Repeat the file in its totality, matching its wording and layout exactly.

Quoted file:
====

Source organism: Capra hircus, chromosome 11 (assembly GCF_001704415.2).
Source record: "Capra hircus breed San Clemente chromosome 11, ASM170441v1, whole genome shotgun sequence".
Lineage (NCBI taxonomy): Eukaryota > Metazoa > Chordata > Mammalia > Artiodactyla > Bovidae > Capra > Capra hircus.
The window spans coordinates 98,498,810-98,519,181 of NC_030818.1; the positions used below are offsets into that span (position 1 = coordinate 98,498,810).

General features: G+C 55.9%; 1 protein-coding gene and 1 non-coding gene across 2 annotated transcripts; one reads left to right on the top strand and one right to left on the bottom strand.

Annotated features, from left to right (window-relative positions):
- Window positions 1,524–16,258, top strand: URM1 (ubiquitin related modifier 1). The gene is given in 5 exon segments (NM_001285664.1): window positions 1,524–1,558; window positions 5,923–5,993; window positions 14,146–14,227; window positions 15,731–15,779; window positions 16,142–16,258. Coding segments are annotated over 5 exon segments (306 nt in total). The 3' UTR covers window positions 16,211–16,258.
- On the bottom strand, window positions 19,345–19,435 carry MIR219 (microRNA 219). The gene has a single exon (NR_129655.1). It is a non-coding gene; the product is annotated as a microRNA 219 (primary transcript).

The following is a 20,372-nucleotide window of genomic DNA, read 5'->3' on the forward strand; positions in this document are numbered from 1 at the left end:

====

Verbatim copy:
Source organism: Capra hircus, chromosome 11 (assembly GCF_001704415.2).
Source record: "Capra hircus breed San Clemente chromosome 11, ASM170441v1, whole genome shotgun sequence".
Lineage (NCBI taxonomy): Eukaryota > Metazoa > Chordata > Mammalia > Artiodactyla > Bovidae > Capra > Capra hircus.
The window spans coordinates 98,498,810-98,519,181 of NC_030818.1; the positions used below are offsets into that span (position 1 = coordinate 98,498,810).

General features: G+C 55.9%; 1 protein-coding gene and 1 non-coding gene across 2 annotated transcripts; one reads left to right on the top strand and one right to left on the bottom strand.

Annotated features, from left to right (window-relative positions):
- Window positions 1,524–16,258, top strand: URM1 (ubiquitin related modifier 1). The gene is given in 5 exon segments (NM_001285664.1): window positions 1,524–1,558; window positions 5,923–5,993; window positions 14,146–14,227; window positions 15,731–15,779; window positions 16,142–16,258. Coding segments are annotated over 5 exon segments (306 nt in total). The 3' UTR covers window positions 16,211–16,258.
- On the bottom strand, window positions 19,345–19,435 carry MIR219 (microRNA 219). The gene has a single exon (NR_129655.1). It is a non-coding gene; the product is annotated as a microRNA 219 (primary transcript).

The following is a 20,372-nucleotide window of genomic DNA, read 5'->3' on the forward strand; positions in this document are numbered from 1 at the left end: